At Signature, he has directed numerous productions that include Elmer Gantry; Cloak and Dagger; Beaches; Crossing; Miss Saigon; Spin; Hello, Dolly! (Ford‘s Theatre co-production); The Best Little Whorehouse in Texas; Brother Russia; Hairspray; Sunset Boulevard; Chess; Show Boat; First You Dream: The Music of Kander & Ebb; The Hollow; Les Misérables; ACE; Kiss of the Spider Woman; Glory Days; The Witches of Eastwick; Saving Aimee; Into the Woods; My Fair Lady; Nevermore; The Highest Yellow; One Red Flower; Allegro; Twentieth Century; 110 in the Shade; Hedwig and the Angry Inch; The Gospel According to Fishman; Grand Hotel; The Rhythm Club; Over & Over; The Fix; Working; The Rink; Cabaret; First Lady Suite; Wings; Poor Superman; Unidentified Human Remains and The True Nature of Love; and the Sondheim musicals Merrily We Roll Along, Sunday in the Park with George (Arena Stage co-production), Passion, Into the Woods, Company, Assassins, Sweeney Todd, Follies and Pacific Overtures, among others.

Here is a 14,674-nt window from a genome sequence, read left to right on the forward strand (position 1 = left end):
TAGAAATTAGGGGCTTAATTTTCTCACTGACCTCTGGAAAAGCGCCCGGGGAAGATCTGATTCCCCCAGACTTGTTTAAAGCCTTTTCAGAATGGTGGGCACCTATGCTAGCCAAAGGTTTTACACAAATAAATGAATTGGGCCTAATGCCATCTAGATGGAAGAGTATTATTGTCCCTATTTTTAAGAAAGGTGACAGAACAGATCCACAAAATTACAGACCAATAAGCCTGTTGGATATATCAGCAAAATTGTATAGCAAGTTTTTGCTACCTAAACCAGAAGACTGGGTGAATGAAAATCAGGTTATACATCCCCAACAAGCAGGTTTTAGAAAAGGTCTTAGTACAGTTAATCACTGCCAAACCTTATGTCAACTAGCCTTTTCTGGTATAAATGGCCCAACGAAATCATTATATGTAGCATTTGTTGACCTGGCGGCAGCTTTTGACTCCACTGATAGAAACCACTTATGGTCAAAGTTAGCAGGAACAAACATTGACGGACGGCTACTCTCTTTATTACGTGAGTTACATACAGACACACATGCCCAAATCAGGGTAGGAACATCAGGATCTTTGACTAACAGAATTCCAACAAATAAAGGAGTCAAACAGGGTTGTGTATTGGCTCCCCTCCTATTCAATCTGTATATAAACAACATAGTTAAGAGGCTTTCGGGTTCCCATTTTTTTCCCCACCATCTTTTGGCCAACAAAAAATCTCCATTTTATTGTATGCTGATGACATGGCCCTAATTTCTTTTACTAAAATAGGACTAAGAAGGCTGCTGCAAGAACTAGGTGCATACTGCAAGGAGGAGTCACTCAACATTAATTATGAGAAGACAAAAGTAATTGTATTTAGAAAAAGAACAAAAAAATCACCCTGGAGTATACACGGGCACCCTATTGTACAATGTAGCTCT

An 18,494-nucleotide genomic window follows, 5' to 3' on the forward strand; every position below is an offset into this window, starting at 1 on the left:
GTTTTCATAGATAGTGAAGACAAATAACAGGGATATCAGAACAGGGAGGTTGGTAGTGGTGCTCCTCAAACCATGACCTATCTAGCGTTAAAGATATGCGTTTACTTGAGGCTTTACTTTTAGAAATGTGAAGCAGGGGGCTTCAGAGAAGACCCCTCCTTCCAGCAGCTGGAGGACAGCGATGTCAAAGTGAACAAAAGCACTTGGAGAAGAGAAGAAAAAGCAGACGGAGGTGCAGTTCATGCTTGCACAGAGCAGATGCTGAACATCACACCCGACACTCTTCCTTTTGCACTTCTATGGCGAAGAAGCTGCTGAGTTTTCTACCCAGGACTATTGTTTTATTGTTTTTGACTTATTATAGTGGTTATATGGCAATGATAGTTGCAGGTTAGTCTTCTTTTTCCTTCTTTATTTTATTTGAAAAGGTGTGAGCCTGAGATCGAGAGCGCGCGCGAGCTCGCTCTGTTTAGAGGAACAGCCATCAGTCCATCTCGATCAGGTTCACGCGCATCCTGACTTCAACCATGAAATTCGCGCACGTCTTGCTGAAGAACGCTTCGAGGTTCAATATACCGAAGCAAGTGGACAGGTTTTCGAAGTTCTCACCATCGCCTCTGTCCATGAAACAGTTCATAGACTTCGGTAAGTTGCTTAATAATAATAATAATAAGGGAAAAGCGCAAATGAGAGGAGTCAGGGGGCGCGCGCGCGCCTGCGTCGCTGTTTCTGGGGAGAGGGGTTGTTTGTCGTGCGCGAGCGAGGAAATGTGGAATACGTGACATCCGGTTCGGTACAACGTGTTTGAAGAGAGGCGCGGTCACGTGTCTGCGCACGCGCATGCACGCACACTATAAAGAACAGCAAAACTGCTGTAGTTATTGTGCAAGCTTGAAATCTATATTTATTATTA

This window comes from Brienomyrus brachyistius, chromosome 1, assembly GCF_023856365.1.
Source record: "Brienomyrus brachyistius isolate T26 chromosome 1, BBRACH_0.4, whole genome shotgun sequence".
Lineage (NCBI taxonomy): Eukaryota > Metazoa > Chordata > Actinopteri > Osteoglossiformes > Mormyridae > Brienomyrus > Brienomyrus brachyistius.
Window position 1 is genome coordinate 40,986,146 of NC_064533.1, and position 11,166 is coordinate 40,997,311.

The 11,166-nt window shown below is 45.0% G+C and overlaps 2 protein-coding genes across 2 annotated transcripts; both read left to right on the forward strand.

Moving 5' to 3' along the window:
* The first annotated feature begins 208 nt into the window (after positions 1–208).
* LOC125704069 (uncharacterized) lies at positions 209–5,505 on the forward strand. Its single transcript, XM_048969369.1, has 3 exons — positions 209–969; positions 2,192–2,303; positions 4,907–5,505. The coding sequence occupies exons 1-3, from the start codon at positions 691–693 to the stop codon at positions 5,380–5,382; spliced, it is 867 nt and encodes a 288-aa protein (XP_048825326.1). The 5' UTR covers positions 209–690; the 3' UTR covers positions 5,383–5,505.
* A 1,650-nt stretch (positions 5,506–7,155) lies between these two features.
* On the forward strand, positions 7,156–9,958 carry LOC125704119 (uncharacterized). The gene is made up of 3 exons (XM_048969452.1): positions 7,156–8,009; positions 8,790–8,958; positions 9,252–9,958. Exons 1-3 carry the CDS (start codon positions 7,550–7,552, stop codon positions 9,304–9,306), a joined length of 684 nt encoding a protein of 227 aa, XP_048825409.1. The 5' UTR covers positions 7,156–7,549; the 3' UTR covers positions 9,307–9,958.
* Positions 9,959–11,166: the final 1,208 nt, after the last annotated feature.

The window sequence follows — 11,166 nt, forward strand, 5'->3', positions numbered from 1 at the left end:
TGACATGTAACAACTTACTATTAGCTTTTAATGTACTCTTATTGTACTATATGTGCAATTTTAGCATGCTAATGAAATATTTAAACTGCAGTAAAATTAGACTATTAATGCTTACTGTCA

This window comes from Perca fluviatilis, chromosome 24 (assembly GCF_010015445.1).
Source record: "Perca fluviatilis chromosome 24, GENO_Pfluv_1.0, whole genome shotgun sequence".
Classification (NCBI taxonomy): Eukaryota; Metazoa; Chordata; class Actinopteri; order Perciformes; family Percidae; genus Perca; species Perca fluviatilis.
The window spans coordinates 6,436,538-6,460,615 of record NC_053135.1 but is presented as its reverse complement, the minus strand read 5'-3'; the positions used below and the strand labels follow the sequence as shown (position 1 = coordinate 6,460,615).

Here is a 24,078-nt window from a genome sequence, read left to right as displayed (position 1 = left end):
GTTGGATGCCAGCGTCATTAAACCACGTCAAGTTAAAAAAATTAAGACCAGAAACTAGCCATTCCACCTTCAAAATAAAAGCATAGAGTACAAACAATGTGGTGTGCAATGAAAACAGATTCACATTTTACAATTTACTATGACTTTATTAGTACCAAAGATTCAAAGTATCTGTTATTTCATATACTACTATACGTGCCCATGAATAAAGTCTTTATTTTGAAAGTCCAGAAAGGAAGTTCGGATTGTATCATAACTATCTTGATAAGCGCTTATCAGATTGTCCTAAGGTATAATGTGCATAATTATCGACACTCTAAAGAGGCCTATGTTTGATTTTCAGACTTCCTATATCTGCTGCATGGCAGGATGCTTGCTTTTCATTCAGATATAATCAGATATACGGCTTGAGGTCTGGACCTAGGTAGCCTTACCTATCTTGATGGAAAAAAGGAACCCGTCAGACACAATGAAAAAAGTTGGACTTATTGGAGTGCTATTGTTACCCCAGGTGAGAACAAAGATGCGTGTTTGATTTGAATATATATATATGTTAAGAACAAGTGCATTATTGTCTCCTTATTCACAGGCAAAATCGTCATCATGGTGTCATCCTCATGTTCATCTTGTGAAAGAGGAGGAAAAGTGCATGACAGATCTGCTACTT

On Broadway, Eric directed Gigi, the critically acclaimed revival of Follies, as well as the Tony Award®-winning Million Dollar Quartet, Glory Days and Putting It Together. His national tours include Million Dollar Quartet and Big. Off-Broadway, he has directed Sweet Adeline (City Center Encores! Great American Musicals in Concert) and Under the Bridge. His West End credits include Million Dollar Quartet and The Witches of Eastwick.
Kathie Lee Gifford has enjoyed a diverse and successful four-decade career as a television host, actress, singer, playwright, songwriter and author. Though best known for her 15 years on Regis and Kathie Lee (11 Emmy nominations), and currently acting as the three time Emmy-winning co-host of the fourth hour of the Today Show with Hoda Kotb, Kathie Lee has always pursued projects which inspire and challenge her.
In 2013, Kathie Lee launched her podcast, Kathie Lee & Company, with Podcast One. Each week, Kathie Lee is joined by a friend from the world of TV, film, music, sports and news for a special one-on-one conversation.